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In the D&D Adventure game, The Legend of Drizzt, the cavern tiles have small triangles on them used to tell the players which edge of the tile will face the exploring hero. These triangles are either black or white. The rule book says the colors are "used to distinguish between less dangerous and more dangerous tiles." I could not find any more information on what this really means. I noticed they are often on tiles with volcanic vents and tiles with lots of exposed edges. Are the colors just to tell me that tile is generally more dangerous due to exposure to surrounding tiles or volcanic explosions, or is there some specific rule(s) I am missing that pertains to their color?

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1 Answer 1

When you place a tile with a black triangle you are also supposed to draw an encounter card during the Villain phase, so tiles with black triangles definitely can be more dangerous than those with white triangles.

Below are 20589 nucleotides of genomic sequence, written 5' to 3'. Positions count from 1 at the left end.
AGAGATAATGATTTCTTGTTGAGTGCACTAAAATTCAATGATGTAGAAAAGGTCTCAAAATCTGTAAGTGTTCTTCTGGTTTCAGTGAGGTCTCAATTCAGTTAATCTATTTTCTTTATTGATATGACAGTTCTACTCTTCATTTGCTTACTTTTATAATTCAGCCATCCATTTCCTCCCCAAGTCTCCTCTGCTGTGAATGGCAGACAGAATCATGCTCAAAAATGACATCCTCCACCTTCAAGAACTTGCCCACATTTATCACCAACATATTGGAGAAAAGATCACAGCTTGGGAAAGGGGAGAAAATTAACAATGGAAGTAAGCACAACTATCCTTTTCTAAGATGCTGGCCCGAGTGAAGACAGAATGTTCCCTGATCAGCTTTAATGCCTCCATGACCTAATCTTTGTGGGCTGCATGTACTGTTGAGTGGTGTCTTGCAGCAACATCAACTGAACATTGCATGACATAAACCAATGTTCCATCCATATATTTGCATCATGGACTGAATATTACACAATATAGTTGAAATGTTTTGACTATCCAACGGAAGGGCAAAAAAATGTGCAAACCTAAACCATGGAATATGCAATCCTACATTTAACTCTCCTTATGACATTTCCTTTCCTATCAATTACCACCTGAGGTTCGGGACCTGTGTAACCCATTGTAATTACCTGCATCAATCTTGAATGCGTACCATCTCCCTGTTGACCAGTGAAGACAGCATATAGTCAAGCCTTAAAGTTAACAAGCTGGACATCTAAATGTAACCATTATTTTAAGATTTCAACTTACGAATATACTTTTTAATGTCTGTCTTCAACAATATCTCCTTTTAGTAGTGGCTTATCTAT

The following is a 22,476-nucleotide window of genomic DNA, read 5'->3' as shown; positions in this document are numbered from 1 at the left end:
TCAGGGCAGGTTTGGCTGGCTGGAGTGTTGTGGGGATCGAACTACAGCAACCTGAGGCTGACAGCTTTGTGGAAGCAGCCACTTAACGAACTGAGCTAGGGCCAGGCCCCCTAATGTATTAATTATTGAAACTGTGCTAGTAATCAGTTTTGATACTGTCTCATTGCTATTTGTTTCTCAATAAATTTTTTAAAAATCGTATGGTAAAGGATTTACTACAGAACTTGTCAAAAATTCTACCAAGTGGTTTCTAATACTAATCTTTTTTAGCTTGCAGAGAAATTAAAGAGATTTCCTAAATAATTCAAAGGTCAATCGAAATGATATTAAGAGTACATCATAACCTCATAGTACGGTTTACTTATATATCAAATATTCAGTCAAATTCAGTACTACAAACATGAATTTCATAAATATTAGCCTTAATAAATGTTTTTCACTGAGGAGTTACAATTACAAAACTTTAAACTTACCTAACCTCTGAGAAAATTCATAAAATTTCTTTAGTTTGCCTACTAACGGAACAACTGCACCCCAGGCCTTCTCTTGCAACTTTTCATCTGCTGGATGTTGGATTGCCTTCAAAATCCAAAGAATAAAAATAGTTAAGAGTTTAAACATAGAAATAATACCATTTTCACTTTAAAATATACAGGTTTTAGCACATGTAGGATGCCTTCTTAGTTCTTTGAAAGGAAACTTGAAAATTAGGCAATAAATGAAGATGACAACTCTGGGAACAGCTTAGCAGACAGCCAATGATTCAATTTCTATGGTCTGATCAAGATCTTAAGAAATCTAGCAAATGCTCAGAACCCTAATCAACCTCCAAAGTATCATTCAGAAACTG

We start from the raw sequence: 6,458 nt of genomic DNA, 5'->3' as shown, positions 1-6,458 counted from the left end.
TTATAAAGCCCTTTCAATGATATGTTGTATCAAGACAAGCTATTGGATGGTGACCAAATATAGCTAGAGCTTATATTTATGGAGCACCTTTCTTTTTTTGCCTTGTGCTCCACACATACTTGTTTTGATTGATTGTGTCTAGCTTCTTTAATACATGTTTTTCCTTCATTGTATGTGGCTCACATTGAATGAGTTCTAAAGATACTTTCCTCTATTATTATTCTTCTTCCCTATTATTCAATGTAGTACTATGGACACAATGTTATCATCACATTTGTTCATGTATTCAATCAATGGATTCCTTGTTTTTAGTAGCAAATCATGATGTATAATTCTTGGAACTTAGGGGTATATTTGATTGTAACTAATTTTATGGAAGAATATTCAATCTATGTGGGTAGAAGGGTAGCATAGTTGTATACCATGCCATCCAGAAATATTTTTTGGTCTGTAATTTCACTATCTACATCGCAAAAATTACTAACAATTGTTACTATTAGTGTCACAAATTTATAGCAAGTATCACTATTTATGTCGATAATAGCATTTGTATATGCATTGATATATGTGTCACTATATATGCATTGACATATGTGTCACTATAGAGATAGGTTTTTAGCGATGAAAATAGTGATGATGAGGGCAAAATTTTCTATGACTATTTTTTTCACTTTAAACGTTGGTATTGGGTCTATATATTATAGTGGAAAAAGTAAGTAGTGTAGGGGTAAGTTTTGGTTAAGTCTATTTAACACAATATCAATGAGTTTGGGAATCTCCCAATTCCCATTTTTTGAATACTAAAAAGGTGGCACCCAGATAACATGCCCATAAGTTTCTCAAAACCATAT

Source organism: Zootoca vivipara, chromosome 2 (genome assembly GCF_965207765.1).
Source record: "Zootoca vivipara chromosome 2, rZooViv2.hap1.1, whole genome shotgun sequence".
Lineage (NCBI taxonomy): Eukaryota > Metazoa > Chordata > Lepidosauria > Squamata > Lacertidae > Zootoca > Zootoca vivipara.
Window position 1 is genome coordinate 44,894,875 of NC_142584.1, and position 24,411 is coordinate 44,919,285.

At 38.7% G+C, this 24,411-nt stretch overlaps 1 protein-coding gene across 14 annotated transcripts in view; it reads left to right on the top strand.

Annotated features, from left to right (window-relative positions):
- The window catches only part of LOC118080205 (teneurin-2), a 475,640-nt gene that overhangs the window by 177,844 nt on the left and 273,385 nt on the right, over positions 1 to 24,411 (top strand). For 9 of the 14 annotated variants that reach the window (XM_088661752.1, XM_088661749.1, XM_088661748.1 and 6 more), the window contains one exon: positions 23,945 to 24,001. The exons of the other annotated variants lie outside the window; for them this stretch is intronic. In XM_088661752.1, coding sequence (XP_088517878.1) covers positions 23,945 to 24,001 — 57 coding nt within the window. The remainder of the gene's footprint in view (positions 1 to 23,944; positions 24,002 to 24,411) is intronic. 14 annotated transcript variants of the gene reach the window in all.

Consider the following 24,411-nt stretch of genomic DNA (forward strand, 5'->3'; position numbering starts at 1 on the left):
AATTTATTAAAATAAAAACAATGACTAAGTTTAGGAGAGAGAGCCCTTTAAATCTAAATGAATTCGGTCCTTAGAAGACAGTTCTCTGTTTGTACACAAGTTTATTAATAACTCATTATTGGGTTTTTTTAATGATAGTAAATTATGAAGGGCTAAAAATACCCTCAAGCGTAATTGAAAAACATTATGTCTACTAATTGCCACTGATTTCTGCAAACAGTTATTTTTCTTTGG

From page 6 of the rulebook (right column, top of page):

Triangles: Each tile features a triangle. When you place a new tile, the triangle points toward the unexplored edge of the tile it is attached to. If the tile has a black triangle, you draw an Encounter card during the Villain Phase of your turn.

And from page 8, Villain Phase, point 1:

If you didn’t place a Cavern tile in your Exploration Phase, or if you placed a Cavern tile with a black triangle, draw and play an Encounter card.

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For the sake of completeness: all tiles in the D&D adventure system have this rule and use black or white arrows. Wrath of Ashardalon has some Chamber entrances with maroon arrows; this is to signify that they signal a Chamber card instead of a regular encounter card. –  Chad Miller Mar 13 at 0:33
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